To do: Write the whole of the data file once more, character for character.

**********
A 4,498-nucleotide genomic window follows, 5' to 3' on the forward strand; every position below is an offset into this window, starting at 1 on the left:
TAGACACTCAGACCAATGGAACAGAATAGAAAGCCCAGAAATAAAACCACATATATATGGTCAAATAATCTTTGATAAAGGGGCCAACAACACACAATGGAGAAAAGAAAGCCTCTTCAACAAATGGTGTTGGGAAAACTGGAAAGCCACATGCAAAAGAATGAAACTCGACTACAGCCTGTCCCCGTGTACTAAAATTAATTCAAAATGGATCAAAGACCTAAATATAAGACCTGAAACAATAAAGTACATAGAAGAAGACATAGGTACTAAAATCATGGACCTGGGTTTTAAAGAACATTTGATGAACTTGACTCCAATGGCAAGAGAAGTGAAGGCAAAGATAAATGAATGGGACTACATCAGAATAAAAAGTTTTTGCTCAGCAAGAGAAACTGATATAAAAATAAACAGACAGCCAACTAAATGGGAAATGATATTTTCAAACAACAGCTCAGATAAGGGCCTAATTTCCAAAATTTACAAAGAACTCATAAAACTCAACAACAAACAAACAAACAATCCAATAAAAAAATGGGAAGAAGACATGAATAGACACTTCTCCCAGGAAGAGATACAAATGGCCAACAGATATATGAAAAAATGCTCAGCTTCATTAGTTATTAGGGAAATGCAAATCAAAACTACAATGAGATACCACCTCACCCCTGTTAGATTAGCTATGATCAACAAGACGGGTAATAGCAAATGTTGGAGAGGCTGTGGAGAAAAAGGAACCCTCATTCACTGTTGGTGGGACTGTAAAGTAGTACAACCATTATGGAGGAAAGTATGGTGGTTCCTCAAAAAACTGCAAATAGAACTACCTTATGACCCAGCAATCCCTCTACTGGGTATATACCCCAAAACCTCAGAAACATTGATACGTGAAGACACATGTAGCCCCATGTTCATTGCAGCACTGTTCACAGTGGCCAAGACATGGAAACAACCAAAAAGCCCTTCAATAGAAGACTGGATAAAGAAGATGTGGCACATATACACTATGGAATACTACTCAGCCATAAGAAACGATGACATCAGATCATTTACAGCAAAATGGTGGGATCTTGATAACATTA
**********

A 4,498-nucleotide genomic window follows, 5' to 3' on the forward strand; every position below is an offset into this window, starting at 1 on the left:
TAGACACTCAGACCAATGGAACAGAATAGAAAGCCCAGAAATAAAACCACATATATATGGTCAAATAATCTTTGATAAAGGGGCCAACAACACACAATGGAGAAAAGAAAGCCTCTTCAACAAATGGTGTTGGGAAAACTGGAAAGCCACATGCAAAAGAATGAAACTCGACTACAGCCTGTCCCCGTGTACTAAAATTAATTCAAAATGGATCAAAGACCTAAATATAAGACCTGAAACAATAAAGTACATAGAAGAAGACATAGGTACTAAAATCATGGACCTGGGTTTTAAAGAACATTTGATGAACTTGACTCCAATGGCAAGAGAAGTGAAGGCAAAGATAAATGAATGGGACTACATCAGAATAAAAAGTTTTTGCTCAGCAAGAGAAACTGATATAAAAATAAACAGACAGCCAACTAAATGGGAAATGATATTTTCAAACAACAGCTCAGATAAGGGCCTAATTTCCAAAATTTACAAAGAACTCATAAAACTCAACAACAAACAAACAAACAATCCAATAAAAAAATGGGAAGAAGACATGAATAGACACTTCTCCCAGGAAGAGATACAAATGGCCAACAGATATATGAAAAAATGCTCAGCTTCATTAGTTATTAGGGAAATGCAAATCAAAACTACAATGAGATACCACCTCACCCCTGTTAGATTAGCTATGATCAACAAGACGGGTAATAGCAAATGTTGGAGAGGCTGTGGAGAAAAAGGAACCCTCATTCACTGTTGGTGGGACTGTAAAGTAGTACAACCATTATGGAGGAAAGTATGGTGGTTCCTCAAAAAACTGCAAATAGAACTACCTTATGACCCAGCAATCCCTCTACTGGGTATATACCCCAAAACCTCAGAAACATTGATACGTGAAGACACATGTAGCCCCATGTTCATTGCAGCACTGTTCACAGTGGCCAAGACATGGAAACAACCAAAAAGCCCTTCAATAGAAGACTGGATAAAGAAGATGTGGCACATATACACTATGGAATACTACTCAGCCATAAGAAACGATGACATCAGATCATTTACAGCAAAATGGTGGGATCTTGATAACATTA